Monday, May 30, 2011

The Island - Elin Hilderbrand

Date Started: 5/29/11
Date Finished: 5/30/11

One-Word Summary: Relaxing

This is another one from the box 'o mom books and I have to say it was one of the better ones thus far. We follow four family members on a trip to Tuckernuck, off the coast of Nantucket. Having never been any of these places I have to admire how peaceful and picturesque Hilderbrand makes these places seem. She doesn't go overboard on the descriptive detail and doesn't hide the difficulties of living in Tuckernuck (no hot water, no electricity except for generators, no cell phone reception, etc.). The descriptions are just so relaxing in spite of the family drama that brings everyone there in the first place.

Sunday, May 29, 2011

Chasing Harry Winston - Lauren Weisberger

Date Started: 5/25/11
Date Finished: 5/28/11

One-Word Summary: Fluff

When you pick up a book titled Chasing Harry Winston you don't expect it to be the next War and Peace. You know full well that you are reading chick-lit and your expectations for the plot and quality of writing should thereby be adjusted accordingly. This is not to say that chick-lit isn't enjoyable; it most certainly can be. But it can also be bad.

Chasing Harry Winston wasn't bad. It was predictable, annoying at times, jumpy and probably too long. But if you're in the mood for chick-lit it will probably suit you just fine.

Tuesday, May 24, 2011

The Legend of Sleepy Hollow - Washington Irving

Date Started - 5/19/11
Date Finished - 5/24/11

One-Word Summary: Beautiful

I love reading classics for a couple of reasons. First, they are classics for a reason - they've stood the test of time and therefore worth reading. Second, they provide a nice counter to the fluff literature that often fills my reading queue. Third, most of them are free on my Kindle!

So on with the review!

Sunday, May 22, 2011

Russian Winter: A Novel - Daphne Kalotay

Date Started: 5/6/11
Date Finished: 5/18/11

One-Word Summary: Enjoyable

I have a confession to make and that is that I'm something of a Russophile. Not in the crazy I'm obsessed way, more in a I'm intrigued by Russian writers and have Russia as one of my top places to see before I die kind of way. I went on a kick where I read Anna Karenina, War and Peace, Tolstoy's short stories, Crime and Punishment, The Brothers Karamazov and Russian Short Stories from Pushkin to Buida. I find that I love the rich descriptions of the Russian writers - they so completely transport you to a different world - one that doesn't exist anymore. They are incredibly dense but I enjoy that because it actually slows down my reading. I enter their world, with their samovars and vodka, and I love it.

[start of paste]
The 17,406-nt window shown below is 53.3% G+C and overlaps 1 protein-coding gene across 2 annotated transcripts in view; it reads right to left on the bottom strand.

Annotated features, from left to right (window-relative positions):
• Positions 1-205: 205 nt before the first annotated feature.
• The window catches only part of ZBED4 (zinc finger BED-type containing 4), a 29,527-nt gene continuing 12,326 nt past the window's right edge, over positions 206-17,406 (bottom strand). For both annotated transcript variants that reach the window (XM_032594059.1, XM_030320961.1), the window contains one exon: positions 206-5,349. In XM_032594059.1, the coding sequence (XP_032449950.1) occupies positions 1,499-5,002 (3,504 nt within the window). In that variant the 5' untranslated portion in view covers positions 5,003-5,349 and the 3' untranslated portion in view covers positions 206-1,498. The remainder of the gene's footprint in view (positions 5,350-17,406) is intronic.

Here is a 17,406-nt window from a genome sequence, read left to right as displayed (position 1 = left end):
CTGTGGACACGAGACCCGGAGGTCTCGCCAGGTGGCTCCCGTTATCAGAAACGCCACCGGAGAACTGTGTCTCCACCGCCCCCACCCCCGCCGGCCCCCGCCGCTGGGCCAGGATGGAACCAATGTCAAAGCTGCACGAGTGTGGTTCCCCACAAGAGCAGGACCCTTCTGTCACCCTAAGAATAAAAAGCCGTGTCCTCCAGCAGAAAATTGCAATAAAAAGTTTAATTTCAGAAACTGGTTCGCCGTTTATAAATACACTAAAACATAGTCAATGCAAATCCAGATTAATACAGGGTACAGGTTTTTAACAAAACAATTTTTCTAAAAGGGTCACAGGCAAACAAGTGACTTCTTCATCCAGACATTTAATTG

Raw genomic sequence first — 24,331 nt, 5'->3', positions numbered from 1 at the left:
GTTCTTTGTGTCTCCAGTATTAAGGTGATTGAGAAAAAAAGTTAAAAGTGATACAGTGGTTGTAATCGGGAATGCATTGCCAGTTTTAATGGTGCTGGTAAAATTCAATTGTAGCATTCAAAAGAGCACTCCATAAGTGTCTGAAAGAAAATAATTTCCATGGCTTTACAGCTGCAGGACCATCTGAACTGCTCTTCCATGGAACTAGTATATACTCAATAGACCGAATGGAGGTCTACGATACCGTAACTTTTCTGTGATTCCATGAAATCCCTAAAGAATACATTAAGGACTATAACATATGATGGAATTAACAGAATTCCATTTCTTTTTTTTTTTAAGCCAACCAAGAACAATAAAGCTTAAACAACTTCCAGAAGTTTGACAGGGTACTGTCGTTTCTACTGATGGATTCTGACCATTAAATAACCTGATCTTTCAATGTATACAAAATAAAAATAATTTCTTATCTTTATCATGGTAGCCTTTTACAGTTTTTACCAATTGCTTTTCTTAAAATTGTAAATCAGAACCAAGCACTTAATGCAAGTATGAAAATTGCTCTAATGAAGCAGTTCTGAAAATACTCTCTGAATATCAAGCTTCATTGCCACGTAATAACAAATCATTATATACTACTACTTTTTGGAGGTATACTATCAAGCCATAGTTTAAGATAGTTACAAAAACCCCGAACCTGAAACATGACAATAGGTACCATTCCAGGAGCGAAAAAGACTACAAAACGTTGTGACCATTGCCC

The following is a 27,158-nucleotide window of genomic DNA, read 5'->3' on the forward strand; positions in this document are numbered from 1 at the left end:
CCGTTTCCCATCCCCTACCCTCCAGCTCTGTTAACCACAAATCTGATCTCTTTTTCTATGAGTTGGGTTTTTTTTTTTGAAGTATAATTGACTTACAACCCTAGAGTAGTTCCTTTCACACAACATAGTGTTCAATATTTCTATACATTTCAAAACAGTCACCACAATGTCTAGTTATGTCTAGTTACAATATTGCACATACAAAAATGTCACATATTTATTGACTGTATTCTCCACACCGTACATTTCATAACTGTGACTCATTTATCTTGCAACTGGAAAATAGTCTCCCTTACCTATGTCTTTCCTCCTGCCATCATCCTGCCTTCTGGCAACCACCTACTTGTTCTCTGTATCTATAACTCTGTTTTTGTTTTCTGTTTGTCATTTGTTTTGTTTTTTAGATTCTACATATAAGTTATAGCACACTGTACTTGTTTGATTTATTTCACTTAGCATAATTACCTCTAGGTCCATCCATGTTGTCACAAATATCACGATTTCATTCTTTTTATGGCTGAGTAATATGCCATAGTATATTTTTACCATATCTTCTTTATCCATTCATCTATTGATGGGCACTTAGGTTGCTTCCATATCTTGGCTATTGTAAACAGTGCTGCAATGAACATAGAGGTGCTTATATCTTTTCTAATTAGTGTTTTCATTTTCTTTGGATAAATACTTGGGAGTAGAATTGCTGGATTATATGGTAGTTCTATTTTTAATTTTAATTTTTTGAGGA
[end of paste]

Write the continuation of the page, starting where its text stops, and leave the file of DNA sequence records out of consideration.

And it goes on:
I say all of this because it means I was predisposed to like Russian Winter. Not that others wouldn't also like it; the story is intriguing, though similarly split between an aged person and their recollections, just like Water for Elephants (odd that I would read these in such close proximity). The difference being that I didn't dread the chapters narrated by present-day Nina like I did the ones by present-day Jacob in Water for Elephants. I was frustrated certainly (we get it Nina, the past sucked - by why take it out on poor Grigori when all he wants to do is figure out who his birth-parents were?) but it didn't seem as completely depressing as Jacob's narration. Don't get me wrong, both were bleak descriptions of a life on the brink of dying from old age but in the end both characters make things right.

I won't ruin Water for Elephants in case you haven't yet read it; the ending was satisfying. But since this is my review of Russian Winter I can go ahead and run wild...